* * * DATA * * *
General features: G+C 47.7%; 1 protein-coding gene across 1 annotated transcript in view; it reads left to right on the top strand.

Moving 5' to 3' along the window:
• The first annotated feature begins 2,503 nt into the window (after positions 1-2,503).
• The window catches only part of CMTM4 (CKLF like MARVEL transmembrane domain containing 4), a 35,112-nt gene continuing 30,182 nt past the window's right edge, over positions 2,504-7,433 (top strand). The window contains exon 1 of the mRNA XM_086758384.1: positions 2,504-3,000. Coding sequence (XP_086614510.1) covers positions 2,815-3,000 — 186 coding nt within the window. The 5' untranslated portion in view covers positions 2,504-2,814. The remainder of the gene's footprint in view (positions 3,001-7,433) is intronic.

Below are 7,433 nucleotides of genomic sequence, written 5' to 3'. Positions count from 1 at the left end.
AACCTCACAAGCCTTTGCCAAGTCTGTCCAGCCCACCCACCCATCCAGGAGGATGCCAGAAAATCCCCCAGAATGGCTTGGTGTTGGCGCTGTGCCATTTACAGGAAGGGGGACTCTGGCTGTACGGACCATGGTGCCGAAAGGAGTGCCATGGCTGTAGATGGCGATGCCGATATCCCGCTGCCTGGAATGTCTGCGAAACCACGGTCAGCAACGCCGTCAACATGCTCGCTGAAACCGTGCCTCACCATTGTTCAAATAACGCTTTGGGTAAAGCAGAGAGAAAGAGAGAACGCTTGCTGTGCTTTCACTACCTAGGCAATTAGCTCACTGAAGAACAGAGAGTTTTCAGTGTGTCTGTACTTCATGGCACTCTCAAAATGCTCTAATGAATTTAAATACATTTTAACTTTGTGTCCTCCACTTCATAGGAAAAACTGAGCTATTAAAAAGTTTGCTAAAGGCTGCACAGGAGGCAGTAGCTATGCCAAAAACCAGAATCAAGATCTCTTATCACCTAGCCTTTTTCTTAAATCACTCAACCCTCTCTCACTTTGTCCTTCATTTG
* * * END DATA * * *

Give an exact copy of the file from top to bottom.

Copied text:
General features: G+C 47.7%; 1 protein-coding gene across 1 annotated transcript in view; it reads left to right on the top strand.

Moving 5' to 3' along the window:
• The first annotated feature begins 2,503 nt into the window (after positions 1-2,503).
• The window catches only part of CMTM4 (CKLF like MARVEL transmembrane domain containing 4), a 35,112-nt gene continuing 30,182 nt past the window's right edge, over positions 2,504-7,433 (top strand). The window contains exon 1 of the mRNA XM_086758384.1: positions 2,504-3,000. Coding sequence (XP_086614510.1) covers positions 2,815-3,000 — 186 coding nt within the window. The 5' untranslated portion in view covers positions 2,504-2,814. The remainder of the gene's footprint in view (positions 3,001-7,433) is intronic.

Below are 7,433 nucleotides of genomic sequence, written 5' to 3'. Positions count from 1 at the left end.
AACCTCACAAGCCTTTGCCAAGTCTGTCCAGCCCACCCACCCATCCAGGAGGATGCCAGAAAATCCCCCAGAATGGCTTGGTGTTGGCGCTGTGCCATTTACAGGAAGGGGGACTCTGGCTGTACGGACCATGGTGCCGAAAGGAGTGCCATGGCTGTAGATGGCGATGCCGATATCCCGCTGCCTGGAATGTCTGCGAAACCACGGTCAGCAACGCCGTCAACATGCTCGCTGAAACCGTGCCTCACCATTGTTCAAATAACGCTTTGGGTAAAGCAGAGAGAAAGAGAGAACGCTTGCTGTGCTTTCACTACCTAGGCAATTAGCTCACTGAAGAACAGAGAGTTTTCAGTGTGTCTGTACTTCATGGCACTCTCAAAATGCTCTAATGAATTTAAATACATTTTAACTTTGTGTCCTCCACTTCATAGGAAAAACTGAGCTATTAAAAAGTTTGCTAAAGGCTGCACAGGAGGCAGTAGCTATGCCAAAAACCAGAATCAAGATCTCTTATCACCTAGCCTTTTTCTTAAATCACTCAACCCTCTCTCACTTTGTCCTTCATTTG